Mirza Dabeer visited the city for about 12 years until his death. The last marsiya of his life was delivered on the 9th of Muharram at Gulzarbagh. After his death his son Mirza Mohammad Jaffer ‘Auj’ retained his father’s position and when he died in 1916, his son Mirza Mohammad Tahir ‘Rafi’ was already designated for the same purpose in Rampur by the Nawab Hamid Ali Khan. He resigned from his position and was seen sitting at his father’s place in Azeemabad.
This chronology came to an end with the death of Mirza Mohammad Sadiq, the great grandson of Mirza Dabeer in 1984.
Nawab Ali Mohammad Khan ‘Shad’ Azeemabadi in his book ‘Fikr-e-Baleegh’ while narrating the scene of a majlis at Doolighat, writes that the narrow lanes of Doolighat were filled with a thousand of people to hear the ‘soz’ (elegy that involves the use of raag) that was to be performed by the notable musicians of the city Mir Banda Hassan and Mir Ali Hassan, the students of Mir Ahmad. It is important to mention that a large number of the audience belonged to the Hindu Community.
This fact implies that involvement of the Hindu community in the rituals of Azadari wasn’t an odd thing. Digging a bit further the tale of Rai Sultan Bahadur from the family of Maharaja Shetab Rai was a resident of Doolighat where on a daily basis, Nawab Nejat Hussain Khan carried Gangajal every evening to his kothi where Rai Sultan Bahadur used to make a sherbet from it as an offering to Imam Hussain and his family. On the 7th of Muharram he used to wear shackles in the memory of Imam Zainul Abedin who was taken as a prisoner after the martyrdom of his father Imam Hussain. Similar practices were carried on by Rai Badshah Bahadur throughout his life.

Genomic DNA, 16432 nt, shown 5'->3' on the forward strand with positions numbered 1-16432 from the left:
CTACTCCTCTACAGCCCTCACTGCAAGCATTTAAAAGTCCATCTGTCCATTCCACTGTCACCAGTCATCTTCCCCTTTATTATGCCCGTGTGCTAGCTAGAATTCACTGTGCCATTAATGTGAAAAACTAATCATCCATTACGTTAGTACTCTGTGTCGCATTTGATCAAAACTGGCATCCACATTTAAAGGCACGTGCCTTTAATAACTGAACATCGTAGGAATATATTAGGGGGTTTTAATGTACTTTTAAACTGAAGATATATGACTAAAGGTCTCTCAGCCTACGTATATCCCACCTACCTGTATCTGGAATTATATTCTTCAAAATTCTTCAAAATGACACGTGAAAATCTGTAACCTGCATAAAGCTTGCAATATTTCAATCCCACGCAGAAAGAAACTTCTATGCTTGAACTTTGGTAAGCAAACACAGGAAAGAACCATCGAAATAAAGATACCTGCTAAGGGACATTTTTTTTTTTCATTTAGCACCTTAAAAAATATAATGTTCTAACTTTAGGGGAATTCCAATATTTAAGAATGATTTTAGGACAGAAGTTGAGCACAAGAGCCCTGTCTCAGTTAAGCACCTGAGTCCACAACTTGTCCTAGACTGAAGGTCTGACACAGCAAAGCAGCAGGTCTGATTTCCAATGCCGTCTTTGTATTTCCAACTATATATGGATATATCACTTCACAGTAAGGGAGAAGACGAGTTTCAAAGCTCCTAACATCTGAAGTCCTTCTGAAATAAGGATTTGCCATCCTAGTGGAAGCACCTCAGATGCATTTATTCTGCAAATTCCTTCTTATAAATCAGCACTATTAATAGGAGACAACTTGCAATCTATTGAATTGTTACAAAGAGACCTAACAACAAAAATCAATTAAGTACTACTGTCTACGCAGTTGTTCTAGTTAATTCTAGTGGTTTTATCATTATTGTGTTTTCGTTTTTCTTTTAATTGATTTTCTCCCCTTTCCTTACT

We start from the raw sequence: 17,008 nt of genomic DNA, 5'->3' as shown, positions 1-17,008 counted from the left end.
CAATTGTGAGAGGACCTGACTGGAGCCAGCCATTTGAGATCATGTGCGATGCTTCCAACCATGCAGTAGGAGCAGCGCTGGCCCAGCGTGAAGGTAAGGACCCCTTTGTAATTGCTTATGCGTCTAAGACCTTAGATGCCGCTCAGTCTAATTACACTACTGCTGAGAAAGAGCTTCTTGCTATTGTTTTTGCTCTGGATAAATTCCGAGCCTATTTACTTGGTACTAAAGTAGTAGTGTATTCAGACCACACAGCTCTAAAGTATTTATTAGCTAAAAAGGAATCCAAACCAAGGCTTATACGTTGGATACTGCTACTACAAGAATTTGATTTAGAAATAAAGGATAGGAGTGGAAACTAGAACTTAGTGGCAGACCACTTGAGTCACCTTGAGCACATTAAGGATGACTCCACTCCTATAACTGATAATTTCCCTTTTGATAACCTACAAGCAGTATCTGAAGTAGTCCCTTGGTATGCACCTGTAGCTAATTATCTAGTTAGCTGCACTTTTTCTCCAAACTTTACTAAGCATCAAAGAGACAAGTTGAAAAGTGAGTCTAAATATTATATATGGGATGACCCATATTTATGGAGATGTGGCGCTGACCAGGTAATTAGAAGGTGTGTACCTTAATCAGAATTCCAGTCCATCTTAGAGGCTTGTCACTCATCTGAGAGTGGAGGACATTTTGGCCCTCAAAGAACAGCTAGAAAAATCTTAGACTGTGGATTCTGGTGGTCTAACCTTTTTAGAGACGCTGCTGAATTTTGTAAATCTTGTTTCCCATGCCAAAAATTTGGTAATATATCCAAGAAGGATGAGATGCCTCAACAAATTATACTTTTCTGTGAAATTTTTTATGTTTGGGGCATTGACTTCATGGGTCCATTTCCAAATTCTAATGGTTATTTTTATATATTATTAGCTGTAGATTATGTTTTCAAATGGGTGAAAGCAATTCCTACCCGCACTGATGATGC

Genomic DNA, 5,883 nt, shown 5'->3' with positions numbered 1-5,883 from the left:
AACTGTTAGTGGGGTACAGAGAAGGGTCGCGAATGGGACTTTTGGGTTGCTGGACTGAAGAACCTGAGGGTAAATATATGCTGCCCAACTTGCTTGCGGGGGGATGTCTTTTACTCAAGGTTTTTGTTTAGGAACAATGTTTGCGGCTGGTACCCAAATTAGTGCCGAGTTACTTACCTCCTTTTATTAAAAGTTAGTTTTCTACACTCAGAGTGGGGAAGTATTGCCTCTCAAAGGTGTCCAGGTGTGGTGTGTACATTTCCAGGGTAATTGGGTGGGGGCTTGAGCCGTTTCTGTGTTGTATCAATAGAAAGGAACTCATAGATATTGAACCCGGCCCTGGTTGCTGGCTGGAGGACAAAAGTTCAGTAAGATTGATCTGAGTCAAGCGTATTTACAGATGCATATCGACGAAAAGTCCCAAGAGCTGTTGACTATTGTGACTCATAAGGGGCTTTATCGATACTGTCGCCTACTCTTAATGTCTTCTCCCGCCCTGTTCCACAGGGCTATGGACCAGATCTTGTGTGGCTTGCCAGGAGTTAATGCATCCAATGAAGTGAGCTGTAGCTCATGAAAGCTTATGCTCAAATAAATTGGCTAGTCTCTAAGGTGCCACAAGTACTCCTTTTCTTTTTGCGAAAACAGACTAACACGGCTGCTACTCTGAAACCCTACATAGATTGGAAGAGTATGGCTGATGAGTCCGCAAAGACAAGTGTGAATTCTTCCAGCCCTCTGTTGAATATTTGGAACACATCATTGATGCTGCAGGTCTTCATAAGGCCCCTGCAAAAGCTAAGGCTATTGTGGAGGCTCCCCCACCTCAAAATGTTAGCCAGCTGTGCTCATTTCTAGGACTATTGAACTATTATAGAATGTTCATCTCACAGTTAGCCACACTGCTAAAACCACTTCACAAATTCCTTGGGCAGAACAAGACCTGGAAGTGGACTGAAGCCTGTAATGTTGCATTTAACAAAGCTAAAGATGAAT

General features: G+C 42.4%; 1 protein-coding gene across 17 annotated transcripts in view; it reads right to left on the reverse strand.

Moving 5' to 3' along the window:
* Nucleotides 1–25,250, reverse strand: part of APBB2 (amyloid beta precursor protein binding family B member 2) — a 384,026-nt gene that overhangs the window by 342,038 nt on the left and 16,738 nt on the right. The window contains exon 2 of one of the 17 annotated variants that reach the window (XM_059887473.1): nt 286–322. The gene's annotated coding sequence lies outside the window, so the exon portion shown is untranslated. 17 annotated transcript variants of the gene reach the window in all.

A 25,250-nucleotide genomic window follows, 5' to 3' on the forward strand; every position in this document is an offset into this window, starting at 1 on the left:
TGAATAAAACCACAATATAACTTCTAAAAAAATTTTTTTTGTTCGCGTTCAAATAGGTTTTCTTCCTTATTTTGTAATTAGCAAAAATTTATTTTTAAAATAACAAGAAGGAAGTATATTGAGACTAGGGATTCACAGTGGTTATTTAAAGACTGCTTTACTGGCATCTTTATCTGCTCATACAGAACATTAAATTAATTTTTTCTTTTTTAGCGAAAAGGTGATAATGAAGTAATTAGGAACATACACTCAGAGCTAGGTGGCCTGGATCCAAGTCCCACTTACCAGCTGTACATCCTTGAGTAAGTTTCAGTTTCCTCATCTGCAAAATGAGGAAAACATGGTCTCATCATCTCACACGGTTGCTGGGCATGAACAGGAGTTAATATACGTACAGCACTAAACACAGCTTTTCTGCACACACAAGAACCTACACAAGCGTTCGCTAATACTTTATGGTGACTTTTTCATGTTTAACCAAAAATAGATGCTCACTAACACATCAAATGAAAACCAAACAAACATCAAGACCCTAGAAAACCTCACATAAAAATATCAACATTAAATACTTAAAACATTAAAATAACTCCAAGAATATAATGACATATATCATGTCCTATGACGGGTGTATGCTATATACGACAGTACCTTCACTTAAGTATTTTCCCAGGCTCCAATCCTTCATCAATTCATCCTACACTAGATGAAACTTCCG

It is said that Maharaja Ram Narain ‘Mauzun’ too participated in the rituals of Azadari.
The traditional form of azadari in Azeemabad, was very Persianised, and a few such sites are still seen in the commemoration of Muharram. With time as more and more people started settling in the city, changes happened in the earlier form. Today, the azadari represents an Indianised form of muharram with the involvement of other communities (Hindus and Sunnis) along the Shia community.
S. N. Ali Fraz Rezvi is a theatre artist and a student of Social Work in the University of Delhi.